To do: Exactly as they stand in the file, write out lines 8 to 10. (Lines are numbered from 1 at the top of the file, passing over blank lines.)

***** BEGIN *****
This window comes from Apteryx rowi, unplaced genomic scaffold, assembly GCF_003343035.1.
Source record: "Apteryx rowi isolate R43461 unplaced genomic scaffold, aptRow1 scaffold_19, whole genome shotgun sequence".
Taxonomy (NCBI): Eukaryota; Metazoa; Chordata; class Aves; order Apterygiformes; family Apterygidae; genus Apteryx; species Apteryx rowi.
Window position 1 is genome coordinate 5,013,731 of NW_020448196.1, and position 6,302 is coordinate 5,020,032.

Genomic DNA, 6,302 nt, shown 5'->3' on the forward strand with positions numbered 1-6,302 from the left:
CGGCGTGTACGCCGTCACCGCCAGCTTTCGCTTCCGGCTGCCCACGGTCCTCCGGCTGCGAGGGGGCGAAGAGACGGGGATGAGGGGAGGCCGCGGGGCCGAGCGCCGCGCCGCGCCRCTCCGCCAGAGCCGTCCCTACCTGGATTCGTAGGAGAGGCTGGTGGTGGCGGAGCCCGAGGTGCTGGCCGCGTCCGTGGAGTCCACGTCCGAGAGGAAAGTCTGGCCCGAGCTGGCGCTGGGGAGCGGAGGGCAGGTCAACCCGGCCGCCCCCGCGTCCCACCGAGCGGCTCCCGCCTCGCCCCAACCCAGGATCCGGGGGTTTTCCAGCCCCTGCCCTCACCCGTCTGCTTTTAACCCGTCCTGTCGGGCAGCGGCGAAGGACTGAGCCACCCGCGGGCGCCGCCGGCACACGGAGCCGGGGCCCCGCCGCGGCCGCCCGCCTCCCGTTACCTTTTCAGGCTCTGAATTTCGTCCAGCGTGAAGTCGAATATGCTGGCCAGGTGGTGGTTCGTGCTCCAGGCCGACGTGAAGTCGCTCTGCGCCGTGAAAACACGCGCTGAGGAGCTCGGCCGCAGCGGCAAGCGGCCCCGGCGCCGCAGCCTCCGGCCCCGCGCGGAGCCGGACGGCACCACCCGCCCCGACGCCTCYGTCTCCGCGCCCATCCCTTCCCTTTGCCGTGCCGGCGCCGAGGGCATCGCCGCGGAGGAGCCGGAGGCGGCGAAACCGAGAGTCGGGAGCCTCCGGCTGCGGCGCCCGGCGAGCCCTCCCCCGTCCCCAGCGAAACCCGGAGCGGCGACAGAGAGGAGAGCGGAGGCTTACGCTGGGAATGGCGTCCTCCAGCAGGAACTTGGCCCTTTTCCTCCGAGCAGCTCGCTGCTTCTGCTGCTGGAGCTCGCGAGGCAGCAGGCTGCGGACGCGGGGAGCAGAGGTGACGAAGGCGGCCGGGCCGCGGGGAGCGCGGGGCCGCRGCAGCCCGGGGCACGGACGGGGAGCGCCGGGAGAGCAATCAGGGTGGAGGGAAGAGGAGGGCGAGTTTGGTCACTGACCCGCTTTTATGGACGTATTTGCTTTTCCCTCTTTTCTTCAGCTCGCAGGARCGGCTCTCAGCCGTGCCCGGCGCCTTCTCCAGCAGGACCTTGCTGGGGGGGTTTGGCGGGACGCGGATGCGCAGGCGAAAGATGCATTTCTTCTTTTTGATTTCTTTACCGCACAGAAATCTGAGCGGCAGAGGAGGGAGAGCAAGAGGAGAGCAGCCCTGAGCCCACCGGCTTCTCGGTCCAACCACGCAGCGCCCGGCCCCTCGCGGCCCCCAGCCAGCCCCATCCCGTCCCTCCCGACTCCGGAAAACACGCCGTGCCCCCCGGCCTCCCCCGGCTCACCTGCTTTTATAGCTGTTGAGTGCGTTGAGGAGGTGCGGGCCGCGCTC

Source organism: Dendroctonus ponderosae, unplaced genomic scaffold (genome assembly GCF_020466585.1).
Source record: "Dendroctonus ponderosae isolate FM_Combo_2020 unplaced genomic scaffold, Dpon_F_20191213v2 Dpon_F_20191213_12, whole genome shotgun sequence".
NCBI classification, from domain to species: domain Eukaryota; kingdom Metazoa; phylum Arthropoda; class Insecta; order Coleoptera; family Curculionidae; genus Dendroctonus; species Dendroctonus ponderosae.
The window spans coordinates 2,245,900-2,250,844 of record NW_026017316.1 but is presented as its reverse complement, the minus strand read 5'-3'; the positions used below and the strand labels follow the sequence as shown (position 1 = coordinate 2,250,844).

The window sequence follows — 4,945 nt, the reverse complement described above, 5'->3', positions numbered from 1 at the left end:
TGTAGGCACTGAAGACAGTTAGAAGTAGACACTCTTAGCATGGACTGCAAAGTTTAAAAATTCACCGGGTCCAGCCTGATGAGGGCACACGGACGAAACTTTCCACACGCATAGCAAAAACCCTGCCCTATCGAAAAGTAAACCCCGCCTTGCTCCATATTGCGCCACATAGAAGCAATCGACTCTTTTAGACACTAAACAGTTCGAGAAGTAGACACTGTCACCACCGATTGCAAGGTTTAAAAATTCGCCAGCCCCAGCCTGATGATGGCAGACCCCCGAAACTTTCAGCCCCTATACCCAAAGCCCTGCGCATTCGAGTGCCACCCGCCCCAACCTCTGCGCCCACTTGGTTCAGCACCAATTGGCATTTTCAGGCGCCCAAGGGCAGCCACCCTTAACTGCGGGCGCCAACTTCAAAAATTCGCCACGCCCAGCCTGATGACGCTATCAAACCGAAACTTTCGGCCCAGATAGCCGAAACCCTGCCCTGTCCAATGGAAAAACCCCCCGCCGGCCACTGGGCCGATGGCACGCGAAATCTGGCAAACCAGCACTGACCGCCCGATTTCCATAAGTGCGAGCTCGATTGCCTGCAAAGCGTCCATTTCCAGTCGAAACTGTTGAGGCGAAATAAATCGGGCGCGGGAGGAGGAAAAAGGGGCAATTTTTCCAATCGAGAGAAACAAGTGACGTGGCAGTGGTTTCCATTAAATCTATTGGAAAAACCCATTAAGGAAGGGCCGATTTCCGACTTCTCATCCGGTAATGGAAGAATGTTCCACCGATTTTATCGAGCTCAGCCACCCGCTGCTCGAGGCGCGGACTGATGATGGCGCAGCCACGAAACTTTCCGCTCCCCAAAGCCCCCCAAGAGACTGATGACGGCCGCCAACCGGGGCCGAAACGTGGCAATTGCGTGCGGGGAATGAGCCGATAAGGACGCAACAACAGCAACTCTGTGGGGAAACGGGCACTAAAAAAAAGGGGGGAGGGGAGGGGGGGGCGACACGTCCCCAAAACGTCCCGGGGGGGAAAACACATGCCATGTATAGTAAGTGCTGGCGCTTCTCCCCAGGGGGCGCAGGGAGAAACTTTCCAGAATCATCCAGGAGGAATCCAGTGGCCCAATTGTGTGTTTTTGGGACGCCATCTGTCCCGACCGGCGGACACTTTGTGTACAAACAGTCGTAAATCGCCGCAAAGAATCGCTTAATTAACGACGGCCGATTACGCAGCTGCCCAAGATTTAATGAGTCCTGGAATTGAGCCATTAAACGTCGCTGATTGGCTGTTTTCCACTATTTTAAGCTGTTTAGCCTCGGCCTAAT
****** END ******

Source record: "Dendroctonus ponderosae isolate FM_Combo_2020 unplaced genomic scaffold, Dpon_F_20191213v2 Dpon_F_20191213_12, whole genome shotgun sequence".
NCBI classification, from domain to species: domain Eukaryota; kingdom Metazoa; phylum Arthropoda; class Insecta; order Coleoptera; family Curculionidae; genus Dendroctonus; species Dendroctonus ponderosae.
The window spans coordinates 2,245,900-2,250,844 of record NW_026017316.1 but is presented as its reverse complement, the minus strand read 5'-3'; the positions used below and the strand labels follow the sequence as shown (position 1 = coordinate 2,250,844).